So the next few months went something like this...

First, I looked at the Arduino library code that drives the Neopixels, read the datasheets, looked at the timing charts, and then decided to implement some code on the PIC to drive the LEDs just like I'd done from the Arduino. Now, this is where it changed my experience from just copying existing stuff to really learning about the hardware (and software).

To start with, the internal clock on the PIC that I was given isn't fast enough to provide the tight timing sequences required by the Neopixels. So, I learned about using external crystals, how they are used in circuits, how they differ from resonators, and how to configure the PIC hardware to run at 20MHz instead of 4MHz. I looked at the Arduino and saw those parts of the schematic that I now vaguely recognised and understood a little more. Then I had to write the code on the PIC in assembler (still not fast enough to use C), which meant that I really had to understand the Neopixel requirements and also had to buy myself a logic analyser and learn how to use it and how to understand where the problems are when it doesn't show you what you expect.

Having got this "simple" circuit working on both the Arduino and PIC, I then looked at animating the colours. This was much easier on the Arduino because it has loads of memory (relatively), but the PIC I used only has 128 bytes (yes, bytes!). So to port that functionality, I decided to use a Serial EEPROM to hold a bunch of animation data (RGB values) and to read that on the fly.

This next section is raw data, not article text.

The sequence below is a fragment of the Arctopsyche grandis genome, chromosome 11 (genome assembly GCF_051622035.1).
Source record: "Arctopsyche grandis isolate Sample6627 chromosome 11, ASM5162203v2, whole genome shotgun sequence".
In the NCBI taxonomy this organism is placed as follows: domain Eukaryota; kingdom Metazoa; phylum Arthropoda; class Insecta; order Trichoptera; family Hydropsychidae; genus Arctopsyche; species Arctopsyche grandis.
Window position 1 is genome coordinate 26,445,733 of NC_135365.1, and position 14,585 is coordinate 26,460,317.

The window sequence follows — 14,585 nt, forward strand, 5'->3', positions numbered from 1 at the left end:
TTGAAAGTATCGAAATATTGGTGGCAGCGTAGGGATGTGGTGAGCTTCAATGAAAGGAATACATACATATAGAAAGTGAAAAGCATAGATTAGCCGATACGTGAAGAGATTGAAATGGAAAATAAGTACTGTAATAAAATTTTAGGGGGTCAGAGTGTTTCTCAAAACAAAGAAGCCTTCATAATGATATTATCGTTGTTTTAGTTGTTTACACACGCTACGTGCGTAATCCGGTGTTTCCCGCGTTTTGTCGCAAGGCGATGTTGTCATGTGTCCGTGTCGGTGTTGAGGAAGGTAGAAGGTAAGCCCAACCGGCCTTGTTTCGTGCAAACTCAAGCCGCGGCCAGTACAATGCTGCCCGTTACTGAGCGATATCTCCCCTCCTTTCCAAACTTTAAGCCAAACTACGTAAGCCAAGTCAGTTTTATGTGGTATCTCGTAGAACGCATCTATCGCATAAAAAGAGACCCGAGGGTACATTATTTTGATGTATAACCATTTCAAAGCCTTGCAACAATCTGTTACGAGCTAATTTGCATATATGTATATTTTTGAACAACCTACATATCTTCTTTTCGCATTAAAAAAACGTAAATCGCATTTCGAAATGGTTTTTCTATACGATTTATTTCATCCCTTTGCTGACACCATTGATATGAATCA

Doing this, I learned a lot more, like: how to use I2C on the Arduino to write data to the Serial EEPROM, how to hook this up to the PC so I could read and write the animations using my own familiar environment, then how to read the EEPROM using I2C (in assembler) on the PIC, which means you really get a much better understanding of I2C in general and the Serial EEPROM devices in particular, and along the way discovered the need for bypass capacitors, which caused me no end of problems until I realised that noise in the two circuits (Arduino version and PIC version) differs due to the different characteristics of the microcontrollers.

Next, having a nice RGB animation running (on either microcontroller) I thought it would be cool to add a microphone to the circuit so I could adjust the intensity of the colours according to the ambient sound level. Again, I protoyped on the Arduino (because it's easier), and learned about electret microphones, the need for amplification before ADC, so I learned about op-amps (there's is a lot to learn there), voltage dividers (for DC bias), low-pass filters (noise suppression), peak detectors ... so many options, some using additional electronics, some using software, all very interesting. Porting that section of the circuit to the PIC taught me even more about ADC (it's similar but not exactly the same on both microcontrollers), interrupts, timers, etc. - much of which you're more protected from on the Arduino. By doing this on the PIC, I understood what's behind the Arduino's readAnalog() function a lot better.